Archive for February, 2011

Input Output Cinema

I don’t usually like posting ads, but Superbrothers Sword and Sworcery EP seems to be a wonderful piece of work. Movement in pixel art is always an issue — do you go with old-school grid snapping or anachronistic smoothness? — and this game seems it has a new grip on how to handle this problem. Not only that, but this is some of the most original pixel art I’ve seen. Take a look, for instance, at that gorgeous and yet almost completely abstracted deer at 0:30. ...
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Social Disease

I’ve never actually seen West Side Story, but I’ve loved this song ever since a sociology professor played it for a 101 class I was taking. Mainly, I’m fond of the genuinely ambiguous stance it takes on “social ills” ca. 1957 and the failure of institutions — legal, mental, social — to either diagnose the root of a problem or constructively deal with it. These kids live their lives as full as they can, having been repeatedly failed by the system and...
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Which One Would You Choose To Be?

Co. Music Timeline I listen to NPR all day at work, and the constant mentions of Scott Walker being a terrible person have been getting me down. So in what may very well be a futile attempt to rescue the name from the clutches of son-of-a-bitchdom, here are some choice songs from the man who was born Noel Scott Engel, and rechristened himself as the one — the only! — Scott Walker. I still remember being stagefront in Southpaw, waiting A Silver Mt. Zion’s first U.S. show...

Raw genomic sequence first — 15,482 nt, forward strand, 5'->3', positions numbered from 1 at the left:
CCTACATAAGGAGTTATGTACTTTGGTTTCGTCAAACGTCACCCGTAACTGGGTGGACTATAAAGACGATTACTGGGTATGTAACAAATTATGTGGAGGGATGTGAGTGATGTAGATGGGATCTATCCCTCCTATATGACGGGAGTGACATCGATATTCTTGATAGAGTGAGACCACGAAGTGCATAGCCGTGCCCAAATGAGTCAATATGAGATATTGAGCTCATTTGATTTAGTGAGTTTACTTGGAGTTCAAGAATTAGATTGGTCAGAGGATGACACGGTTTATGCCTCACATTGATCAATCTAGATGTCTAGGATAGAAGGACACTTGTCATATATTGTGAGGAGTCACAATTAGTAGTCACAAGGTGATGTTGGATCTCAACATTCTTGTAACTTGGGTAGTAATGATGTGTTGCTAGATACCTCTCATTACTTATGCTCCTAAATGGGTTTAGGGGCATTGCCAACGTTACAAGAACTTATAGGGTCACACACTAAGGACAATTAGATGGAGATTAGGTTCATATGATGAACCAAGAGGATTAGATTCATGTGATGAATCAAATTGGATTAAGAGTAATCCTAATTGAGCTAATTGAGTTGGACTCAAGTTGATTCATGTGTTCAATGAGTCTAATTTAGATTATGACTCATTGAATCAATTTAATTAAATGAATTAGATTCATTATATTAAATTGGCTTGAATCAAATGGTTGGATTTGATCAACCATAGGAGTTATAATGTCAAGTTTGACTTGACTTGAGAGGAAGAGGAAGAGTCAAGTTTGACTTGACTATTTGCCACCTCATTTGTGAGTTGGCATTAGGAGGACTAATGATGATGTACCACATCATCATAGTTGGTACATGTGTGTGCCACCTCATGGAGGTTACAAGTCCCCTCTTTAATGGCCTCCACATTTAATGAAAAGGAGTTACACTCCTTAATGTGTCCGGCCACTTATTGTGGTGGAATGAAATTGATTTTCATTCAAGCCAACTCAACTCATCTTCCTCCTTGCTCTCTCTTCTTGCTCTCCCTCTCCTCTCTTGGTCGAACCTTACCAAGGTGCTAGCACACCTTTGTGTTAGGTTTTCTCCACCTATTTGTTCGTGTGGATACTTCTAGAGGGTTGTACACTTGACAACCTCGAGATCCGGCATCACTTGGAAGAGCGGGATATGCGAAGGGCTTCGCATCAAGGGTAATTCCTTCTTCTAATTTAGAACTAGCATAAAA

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All Those Moments

I have been absolutely obsessed with Law and Order: Criminal Intent. One night, a few weeks ago, my girlfriend suggested we watch some actual television — most of our viewing is via Hulu or Netflix — and we caught an episode of Criminal Intent. I was hooked immediately. While I’m fond of mysteries and crime fiction, I never got into the franchise before. What got me was that unlike vanilla Law and Order, CI doesn’t feature the courtroom scenes which, in my opinion ,...
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Ghost Hardware

I previously described tool-assisted speedruns in this post. To summarize, this breed of speedrunners use special emulation tools which alter the speed of the game; anything from slowing the game down to play it frame-by-frame to rewinding a live game is possible — the latter mechanic has been adapted into games like Prince of Persia and Braid. Combining these abilities with glitches let the user create a speedrun far faster than any human being playing the game in real-time. Co....
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